Knox County Council members on Tuesday got a bit carried away in dishing out compliments and praise associated with the crafting of their $25 million 2020 spending plan.

Councilman David Culp, for instance, touted a new software used by those in the auditor's office to keep all the numbers straight — a far superior method than the paper-and-pencil process used just last year.

The council was able to see the changes made to various budget line items in “real time,” he said, and it made all the difference.

“It made everything so much easier,” he said during the council's regular monthly meeting held at City Hall, 201 Vigo St. “It was one of the best years working on the budget I've ever experienced.”

Council president Bob Lechner, too, called it an almost “seamless” process. This budget season, he said, ran as a “well-oiled operation.”

“Devoting that time to not fussing with numbers and trying to get accurate numbers (allowed us to focus on) discussion and deliberation of priorities and where we can spend the limited funds we have,” he said.

Other council members, too, took turns praising each other and the auditor's office for a job well done this year.

“But we really do need to adopt it, guys,” Lechner said with a chuckle, to which councilman Tim Crowley moved to approve the budget.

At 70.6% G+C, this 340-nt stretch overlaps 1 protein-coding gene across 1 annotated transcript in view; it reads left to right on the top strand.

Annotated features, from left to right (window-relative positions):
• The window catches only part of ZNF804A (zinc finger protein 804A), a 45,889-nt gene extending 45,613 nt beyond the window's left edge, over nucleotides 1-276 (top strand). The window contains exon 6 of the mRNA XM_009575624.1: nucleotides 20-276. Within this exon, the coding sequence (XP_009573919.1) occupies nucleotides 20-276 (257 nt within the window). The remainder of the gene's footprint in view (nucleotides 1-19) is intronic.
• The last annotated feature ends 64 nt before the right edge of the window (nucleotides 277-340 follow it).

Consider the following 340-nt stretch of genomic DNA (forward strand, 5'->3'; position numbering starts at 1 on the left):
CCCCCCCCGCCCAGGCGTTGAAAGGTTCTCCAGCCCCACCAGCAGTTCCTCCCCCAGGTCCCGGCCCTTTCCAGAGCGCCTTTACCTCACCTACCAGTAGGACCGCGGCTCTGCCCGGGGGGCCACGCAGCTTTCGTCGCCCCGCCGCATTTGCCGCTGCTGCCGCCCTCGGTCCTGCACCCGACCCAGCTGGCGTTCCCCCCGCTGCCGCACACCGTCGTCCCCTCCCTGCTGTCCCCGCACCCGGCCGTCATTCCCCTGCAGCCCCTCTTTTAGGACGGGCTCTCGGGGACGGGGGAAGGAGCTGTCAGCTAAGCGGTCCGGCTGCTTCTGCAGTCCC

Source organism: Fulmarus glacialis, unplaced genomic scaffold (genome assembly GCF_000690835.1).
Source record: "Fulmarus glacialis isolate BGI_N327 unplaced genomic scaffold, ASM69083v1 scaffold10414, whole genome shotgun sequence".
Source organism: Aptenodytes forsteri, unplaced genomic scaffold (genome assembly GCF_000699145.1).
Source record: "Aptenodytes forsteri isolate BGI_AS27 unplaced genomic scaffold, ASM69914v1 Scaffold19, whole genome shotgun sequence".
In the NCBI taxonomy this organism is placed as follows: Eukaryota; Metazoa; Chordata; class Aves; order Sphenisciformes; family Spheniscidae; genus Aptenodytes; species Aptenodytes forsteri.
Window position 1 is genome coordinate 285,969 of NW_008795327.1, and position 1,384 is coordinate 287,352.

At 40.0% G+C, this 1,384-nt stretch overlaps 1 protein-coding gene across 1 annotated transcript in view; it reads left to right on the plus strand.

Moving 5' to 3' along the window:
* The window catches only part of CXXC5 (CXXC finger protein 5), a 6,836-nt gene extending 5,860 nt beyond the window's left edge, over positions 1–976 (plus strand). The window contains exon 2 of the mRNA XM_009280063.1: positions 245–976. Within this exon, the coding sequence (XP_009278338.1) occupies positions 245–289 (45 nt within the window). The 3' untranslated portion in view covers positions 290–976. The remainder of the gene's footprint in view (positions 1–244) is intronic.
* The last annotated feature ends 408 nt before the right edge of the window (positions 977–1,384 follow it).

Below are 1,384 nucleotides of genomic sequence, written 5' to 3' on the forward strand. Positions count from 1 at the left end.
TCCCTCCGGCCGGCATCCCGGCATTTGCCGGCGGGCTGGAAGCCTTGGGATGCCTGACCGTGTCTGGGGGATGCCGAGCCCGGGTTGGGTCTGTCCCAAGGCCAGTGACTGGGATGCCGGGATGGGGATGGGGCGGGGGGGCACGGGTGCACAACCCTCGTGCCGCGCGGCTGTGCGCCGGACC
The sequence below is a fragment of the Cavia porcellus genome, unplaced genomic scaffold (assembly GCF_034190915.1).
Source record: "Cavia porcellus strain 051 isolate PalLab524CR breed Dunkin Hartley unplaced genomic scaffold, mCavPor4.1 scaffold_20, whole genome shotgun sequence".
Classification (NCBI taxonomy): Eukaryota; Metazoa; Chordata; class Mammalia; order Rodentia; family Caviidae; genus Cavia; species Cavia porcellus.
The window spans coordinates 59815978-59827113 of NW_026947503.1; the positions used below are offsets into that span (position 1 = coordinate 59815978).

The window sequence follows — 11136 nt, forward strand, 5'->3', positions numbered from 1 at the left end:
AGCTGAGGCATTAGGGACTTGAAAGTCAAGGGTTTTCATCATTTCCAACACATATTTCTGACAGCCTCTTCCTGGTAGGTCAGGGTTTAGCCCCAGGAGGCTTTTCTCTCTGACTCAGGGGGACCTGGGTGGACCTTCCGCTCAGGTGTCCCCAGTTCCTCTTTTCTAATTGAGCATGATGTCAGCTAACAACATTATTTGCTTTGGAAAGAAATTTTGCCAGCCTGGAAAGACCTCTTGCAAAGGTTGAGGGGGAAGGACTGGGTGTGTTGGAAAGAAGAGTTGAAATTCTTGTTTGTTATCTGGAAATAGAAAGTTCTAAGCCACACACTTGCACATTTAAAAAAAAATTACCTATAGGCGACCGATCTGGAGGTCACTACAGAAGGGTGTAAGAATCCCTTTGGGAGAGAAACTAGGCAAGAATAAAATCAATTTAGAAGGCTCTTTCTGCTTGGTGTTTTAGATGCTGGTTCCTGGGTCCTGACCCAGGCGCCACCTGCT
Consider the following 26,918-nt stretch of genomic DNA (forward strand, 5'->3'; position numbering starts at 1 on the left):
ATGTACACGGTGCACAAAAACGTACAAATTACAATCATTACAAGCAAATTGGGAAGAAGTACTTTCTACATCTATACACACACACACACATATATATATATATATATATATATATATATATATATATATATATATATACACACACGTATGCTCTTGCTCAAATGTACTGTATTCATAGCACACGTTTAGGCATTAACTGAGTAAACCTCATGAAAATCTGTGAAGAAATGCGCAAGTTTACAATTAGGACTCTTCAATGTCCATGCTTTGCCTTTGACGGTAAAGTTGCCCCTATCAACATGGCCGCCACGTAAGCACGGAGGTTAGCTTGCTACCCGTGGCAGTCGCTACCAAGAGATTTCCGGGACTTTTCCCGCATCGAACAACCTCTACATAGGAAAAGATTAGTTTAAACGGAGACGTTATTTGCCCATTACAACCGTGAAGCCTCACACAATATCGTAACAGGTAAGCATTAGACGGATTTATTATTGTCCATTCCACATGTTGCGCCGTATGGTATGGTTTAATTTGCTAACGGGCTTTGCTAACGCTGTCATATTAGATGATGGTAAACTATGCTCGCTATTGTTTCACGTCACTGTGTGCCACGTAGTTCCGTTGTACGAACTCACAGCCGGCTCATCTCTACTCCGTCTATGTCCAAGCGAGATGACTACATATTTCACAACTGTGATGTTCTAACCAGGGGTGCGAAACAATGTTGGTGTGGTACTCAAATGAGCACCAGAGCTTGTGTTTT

The council last month met for more than 20 hours over the course of two days meeting with department heads and the county commissioners and hashing out the 2020 spending plan.

Lechner said since that two-day budget hearing, there were just a few “question marks left open” that needed their attention. There was, for example, an error corrected, one where double the amount needed for health insurance costs was budgeted, so they reduced it, from the incorrect $400,000 down to $200,000.

The other changes, he said, were similar “simple math errors” that needed correcting before the budget could be approved.

County auditor Mike Morris said his staff, too, had gone through it with a “fine-tooth comb” and found nothing else that needed the council's attention.

“I'm pretty comfortable with it,” he said.

The 2020 budget includes a 3% raise for all county employees, an aspect about which the council was extraordinarily proud.

The approved spending plan will now go to the state Department of Local Government Finance for approval.

Per a new state law, county authorities will know by the end of the year whether the budget has received the DLGF's blessing as is or if cuts will be needed.

In the past, it could be February or even into March before local governments knew where they stood with their annual spending plans.

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